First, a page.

Upon hearing this title, your first reaction may be, "huh?" Who is Atlas? Why is he shrugging? Well, first off, Atlas refers to a Greek myth. In Greek mythology, Atlas was a Titan. The Titans had a big war with the Olympians – Zeus and that crowd – and lost. As punishment, Zeus made Atlas forever hold up the heavens on his shoulders. In many pieces of art, Atlas is shown holding up the globe. (Check out these images for some examples.) Which brings new, literal (and painful) meaning to the phrase "the weight of the world on your shoulders."
In this book, Atlas serves as a metaphor for all the smart, creative "doers" in the world: the industrialists, the artists, the engineers, the professors, etc. Just like Atlas, these are the people responsible for supporting the entire world. In Rand's opinion, they are all mistreated and are opposed by bad government policies. So they all go on strike and basically "shrug" off the weight of the world. The shrug part is important here. This strike of heroic individuals is a nonviolent one. That's why the book isn't called "Atlas Threw Off the World."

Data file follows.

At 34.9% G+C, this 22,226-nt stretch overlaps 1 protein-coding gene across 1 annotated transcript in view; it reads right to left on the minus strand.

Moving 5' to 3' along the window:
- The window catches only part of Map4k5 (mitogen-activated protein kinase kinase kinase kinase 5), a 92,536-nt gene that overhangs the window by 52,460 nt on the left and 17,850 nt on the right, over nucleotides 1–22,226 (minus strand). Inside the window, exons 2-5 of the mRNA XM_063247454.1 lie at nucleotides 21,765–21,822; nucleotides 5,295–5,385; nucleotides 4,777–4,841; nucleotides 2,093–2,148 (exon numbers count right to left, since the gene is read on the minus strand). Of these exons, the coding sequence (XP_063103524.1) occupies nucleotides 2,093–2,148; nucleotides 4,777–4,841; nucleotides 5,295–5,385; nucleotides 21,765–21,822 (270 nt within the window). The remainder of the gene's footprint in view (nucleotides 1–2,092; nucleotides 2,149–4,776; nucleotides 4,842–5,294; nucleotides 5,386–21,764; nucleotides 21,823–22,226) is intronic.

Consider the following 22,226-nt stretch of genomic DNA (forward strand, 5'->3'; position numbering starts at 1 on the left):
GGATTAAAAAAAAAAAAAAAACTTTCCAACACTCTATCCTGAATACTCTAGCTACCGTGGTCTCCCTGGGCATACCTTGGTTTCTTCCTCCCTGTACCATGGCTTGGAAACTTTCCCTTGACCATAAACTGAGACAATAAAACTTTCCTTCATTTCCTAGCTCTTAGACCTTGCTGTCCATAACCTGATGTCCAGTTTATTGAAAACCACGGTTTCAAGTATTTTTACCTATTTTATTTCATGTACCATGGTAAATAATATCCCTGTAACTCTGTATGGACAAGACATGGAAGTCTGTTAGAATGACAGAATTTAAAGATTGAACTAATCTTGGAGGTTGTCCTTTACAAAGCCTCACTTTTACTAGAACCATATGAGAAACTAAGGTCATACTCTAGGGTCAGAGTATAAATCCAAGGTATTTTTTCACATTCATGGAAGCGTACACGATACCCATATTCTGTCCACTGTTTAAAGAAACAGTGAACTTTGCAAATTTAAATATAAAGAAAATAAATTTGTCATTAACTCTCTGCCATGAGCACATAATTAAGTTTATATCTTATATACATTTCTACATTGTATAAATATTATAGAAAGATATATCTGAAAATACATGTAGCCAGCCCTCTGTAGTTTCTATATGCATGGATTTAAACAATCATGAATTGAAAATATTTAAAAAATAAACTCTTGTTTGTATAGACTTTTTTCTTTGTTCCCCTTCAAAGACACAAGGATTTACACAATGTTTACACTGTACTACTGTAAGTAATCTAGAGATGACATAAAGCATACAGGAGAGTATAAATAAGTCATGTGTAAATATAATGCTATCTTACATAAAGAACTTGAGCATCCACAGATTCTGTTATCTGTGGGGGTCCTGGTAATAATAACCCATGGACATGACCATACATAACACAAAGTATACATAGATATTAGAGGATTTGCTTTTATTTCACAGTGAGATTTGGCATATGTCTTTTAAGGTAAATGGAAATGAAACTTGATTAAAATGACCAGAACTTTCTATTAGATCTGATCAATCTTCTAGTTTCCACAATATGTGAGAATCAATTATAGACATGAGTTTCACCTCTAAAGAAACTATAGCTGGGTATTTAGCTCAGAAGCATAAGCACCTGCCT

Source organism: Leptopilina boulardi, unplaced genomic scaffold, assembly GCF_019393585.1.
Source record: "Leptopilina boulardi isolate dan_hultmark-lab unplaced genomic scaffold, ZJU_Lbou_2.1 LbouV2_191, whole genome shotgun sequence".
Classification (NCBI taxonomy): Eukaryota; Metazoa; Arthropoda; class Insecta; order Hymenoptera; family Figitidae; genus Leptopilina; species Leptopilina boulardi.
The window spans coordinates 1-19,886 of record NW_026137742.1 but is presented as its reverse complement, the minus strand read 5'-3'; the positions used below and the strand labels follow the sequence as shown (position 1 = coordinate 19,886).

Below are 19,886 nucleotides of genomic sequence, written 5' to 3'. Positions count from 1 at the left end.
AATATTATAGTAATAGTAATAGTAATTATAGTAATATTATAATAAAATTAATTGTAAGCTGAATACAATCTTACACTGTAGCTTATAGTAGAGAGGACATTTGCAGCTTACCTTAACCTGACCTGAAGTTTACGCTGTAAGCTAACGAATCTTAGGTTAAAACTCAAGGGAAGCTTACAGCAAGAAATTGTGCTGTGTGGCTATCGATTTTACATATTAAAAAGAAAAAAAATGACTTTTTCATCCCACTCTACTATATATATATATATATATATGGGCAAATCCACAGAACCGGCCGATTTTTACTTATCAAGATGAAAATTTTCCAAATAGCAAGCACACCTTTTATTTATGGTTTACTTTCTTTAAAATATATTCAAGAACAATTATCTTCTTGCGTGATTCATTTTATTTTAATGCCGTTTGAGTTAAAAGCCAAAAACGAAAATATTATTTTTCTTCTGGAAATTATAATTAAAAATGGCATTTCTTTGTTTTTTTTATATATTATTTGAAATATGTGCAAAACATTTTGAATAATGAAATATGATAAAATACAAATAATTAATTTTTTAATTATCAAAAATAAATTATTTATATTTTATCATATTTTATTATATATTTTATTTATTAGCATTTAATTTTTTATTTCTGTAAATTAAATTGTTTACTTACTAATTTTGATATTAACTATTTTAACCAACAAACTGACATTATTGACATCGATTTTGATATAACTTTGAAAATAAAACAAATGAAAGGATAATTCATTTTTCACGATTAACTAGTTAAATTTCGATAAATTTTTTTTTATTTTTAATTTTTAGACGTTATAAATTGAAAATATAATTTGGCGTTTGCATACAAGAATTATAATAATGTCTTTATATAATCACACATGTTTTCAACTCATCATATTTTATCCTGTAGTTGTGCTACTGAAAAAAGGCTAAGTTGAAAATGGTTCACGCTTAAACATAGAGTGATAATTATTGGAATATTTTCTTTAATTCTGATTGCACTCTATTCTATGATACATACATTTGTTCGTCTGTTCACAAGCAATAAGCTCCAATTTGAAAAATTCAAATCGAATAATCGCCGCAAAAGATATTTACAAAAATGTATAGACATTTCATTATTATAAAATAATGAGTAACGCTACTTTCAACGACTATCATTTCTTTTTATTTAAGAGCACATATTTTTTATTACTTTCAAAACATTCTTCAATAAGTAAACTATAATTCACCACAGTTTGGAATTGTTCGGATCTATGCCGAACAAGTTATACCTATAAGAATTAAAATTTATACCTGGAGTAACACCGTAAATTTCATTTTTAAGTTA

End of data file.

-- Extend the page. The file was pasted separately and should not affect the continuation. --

It's also worth noting that shrug is in the past tense in the title. The novel itself is narrated in the past tense and the action covers a span of many years. This all contributes to the legend-like quality of the book's plot, and the reference to Atlas, a mythological figure, also contributes to the novel's epic scope.